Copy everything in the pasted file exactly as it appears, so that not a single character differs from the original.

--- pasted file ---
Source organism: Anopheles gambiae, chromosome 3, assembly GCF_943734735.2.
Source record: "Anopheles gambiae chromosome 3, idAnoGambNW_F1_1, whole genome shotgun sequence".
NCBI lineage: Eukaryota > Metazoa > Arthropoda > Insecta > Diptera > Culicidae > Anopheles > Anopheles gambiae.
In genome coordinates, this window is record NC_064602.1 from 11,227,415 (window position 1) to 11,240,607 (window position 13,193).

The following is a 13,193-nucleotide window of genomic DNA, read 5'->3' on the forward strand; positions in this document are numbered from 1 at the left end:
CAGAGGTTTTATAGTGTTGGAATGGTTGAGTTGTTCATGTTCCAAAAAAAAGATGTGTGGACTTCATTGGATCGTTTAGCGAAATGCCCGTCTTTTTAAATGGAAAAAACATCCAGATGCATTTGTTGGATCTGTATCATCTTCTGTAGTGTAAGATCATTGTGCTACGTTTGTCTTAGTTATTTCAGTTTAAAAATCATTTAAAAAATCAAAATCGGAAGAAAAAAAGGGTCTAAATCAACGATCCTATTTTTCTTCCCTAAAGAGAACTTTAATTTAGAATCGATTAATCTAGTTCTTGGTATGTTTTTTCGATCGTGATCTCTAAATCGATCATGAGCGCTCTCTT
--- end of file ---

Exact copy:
Source organism: Anopheles gambiae, chromosome 3, assembly GCF_943734735.2.
Source record: "Anopheles gambiae chromosome 3, idAnoGambNW_F1_1, whole genome shotgun sequence".
NCBI lineage: Eukaryota > Metazoa > Arthropoda > Insecta > Diptera > Culicidae > Anopheles > Anopheles gambiae.
In genome coordinates, this window is record NC_064602.1 from 11,227,415 (window position 1) to 11,240,607 (window position 13,193).

The following is a 13,193-nucleotide window of genomic DNA, read 5'->3' on the forward strand; positions in this document are numbered from 1 at the left end:
CAGAGGTTTTATAGTGTTGGAATGGTTGAGTTGTTCATGTTCCAAAAAAAAGATGTGTGGACTTCATTGGATCGTTTAGCGAAATGCCCGTCTTTTTAAATGGAAAAAACATCCAGATGCATTTGTTGGATCTGTATCATCTTCTGTAGTGTAAGATCATTGTGCTACGTTTGTCTTAGTTATTTCAGTTTAAAAATCATTTAAAAAATCAAAATCGGAAGAAAAAAAGGGTCTAAATCAACGATCCTATTTTTCTTCCCTAAAGAGAACTTTAATTTAGAATCGATTAATCTAGTTCTTGGTATGTTTTTTCGATCGTGATCTCTAAATCGATCATGAGCGCTCTCTT